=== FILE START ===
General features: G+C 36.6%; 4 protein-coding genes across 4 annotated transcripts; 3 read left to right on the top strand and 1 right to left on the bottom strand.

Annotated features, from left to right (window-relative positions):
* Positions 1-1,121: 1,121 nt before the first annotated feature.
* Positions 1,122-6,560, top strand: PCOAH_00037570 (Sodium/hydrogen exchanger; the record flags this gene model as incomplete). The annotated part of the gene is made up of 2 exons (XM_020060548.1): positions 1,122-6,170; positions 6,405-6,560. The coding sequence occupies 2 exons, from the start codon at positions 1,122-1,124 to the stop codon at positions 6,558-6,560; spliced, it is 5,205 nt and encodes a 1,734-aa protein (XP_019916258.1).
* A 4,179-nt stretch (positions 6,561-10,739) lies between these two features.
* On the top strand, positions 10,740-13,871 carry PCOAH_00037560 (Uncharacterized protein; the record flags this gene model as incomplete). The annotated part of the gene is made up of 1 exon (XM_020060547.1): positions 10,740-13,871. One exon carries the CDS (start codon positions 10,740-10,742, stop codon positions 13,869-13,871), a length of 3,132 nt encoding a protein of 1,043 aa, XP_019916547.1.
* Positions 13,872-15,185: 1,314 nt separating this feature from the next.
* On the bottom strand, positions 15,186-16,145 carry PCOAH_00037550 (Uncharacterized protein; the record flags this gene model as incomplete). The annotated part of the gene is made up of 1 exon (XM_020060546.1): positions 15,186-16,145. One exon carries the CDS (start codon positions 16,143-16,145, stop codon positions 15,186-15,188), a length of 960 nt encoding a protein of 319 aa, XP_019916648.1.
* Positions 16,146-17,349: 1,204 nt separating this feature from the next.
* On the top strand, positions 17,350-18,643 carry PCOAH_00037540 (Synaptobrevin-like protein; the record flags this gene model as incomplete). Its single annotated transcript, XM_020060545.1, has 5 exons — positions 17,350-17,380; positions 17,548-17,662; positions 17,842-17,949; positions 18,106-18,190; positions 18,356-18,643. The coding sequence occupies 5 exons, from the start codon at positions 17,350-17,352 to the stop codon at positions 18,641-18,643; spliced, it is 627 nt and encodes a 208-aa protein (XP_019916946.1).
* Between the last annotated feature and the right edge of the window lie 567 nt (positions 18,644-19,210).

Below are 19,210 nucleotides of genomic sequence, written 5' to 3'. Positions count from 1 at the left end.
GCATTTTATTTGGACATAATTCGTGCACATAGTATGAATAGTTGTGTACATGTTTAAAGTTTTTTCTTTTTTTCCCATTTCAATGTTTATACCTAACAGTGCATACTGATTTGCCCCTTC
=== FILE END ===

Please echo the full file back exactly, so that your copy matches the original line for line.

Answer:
General features: G+C 36.6%; 4 protein-coding genes across 4 annotated transcripts; 3 read left to right on the top strand and 1 right to left on the bottom strand.

Annotated features, from left to right (window-relative positions):
* Positions 1-1,121: 1,121 nt before the first annotated feature.
* Positions 1,122-6,560, top strand: PCOAH_00037570 (Sodium/hydrogen exchanger; the record flags this gene model as incomplete). The annotated part of the gene is made up of 2 exons (XM_020060548.1): positions 1,122-6,170; positions 6,405-6,560. The coding sequence occupies 2 exons, from the start codon at positions 1,122-1,124 to the stop codon at positions 6,558-6,560; spliced, it is 5,205 nt and encodes a 1,734-aa protein (XP_019916258.1).
* A 4,179-nt stretch (positions 6,561-10,739) lies between these two features.
* On the top strand, positions 10,740-13,871 carry PCOAH_00037560 (Uncharacterized protein; the record flags this gene model as incomplete). The annotated part of the gene is made up of 1 exon (XM_020060547.1): positions 10,740-13,871. One exon carries the CDS (start codon positions 10,740-10,742, stop codon positions 13,869-13,871), a length of 3,132 nt encoding a protein of 1,043 aa, XP_019916547.1.
* Positions 13,872-15,185: 1,314 nt separating this feature from the next.
* On the bottom strand, positions 15,186-16,145 carry PCOAH_00037550 (Uncharacterized protein; the record flags this gene model as incomplete). The annotated part of the gene is made up of 1 exon (XM_020060546.1): positions 15,186-16,145. One exon carries the CDS (start codon positions 16,143-16,145, stop codon positions 15,186-15,188), a length of 960 nt encoding a protein of 319 aa, XP_019916648.1.
* Positions 16,146-17,349: 1,204 nt separating this feature from the next.
* On the top strand, positions 17,350-18,643 carry PCOAH_00037540 (Synaptobrevin-like protein; the record flags this gene model as incomplete). Its single annotated transcript, XM_020060545.1, has 5 exons — positions 17,350-17,380; positions 17,548-17,662; positions 17,842-17,949; positions 18,106-18,190; positions 18,356-18,643. The coding sequence occupies 5 exons, from the start codon at positions 17,350-17,352 to the stop codon at positions 18,641-18,643; spliced, it is 627 nt and encodes a 208-aa protein (XP_019916946.1).
* Between the last annotated feature and the right edge of the window lie 567 nt (positions 18,644-19,210).

Below are 19,210 nucleotides of genomic sequence, written 5' to 3'. Positions count from 1 at the left end.
GCATTTTATTTGGACATAATTCGTGCACATAGTATGAATAGTTGTGTACATGTTTAAAGTTTTTTCTTTTTTTCCCATTTCAATGTTTATACCTAACAGTGCATACTGATTTGCCCCTTC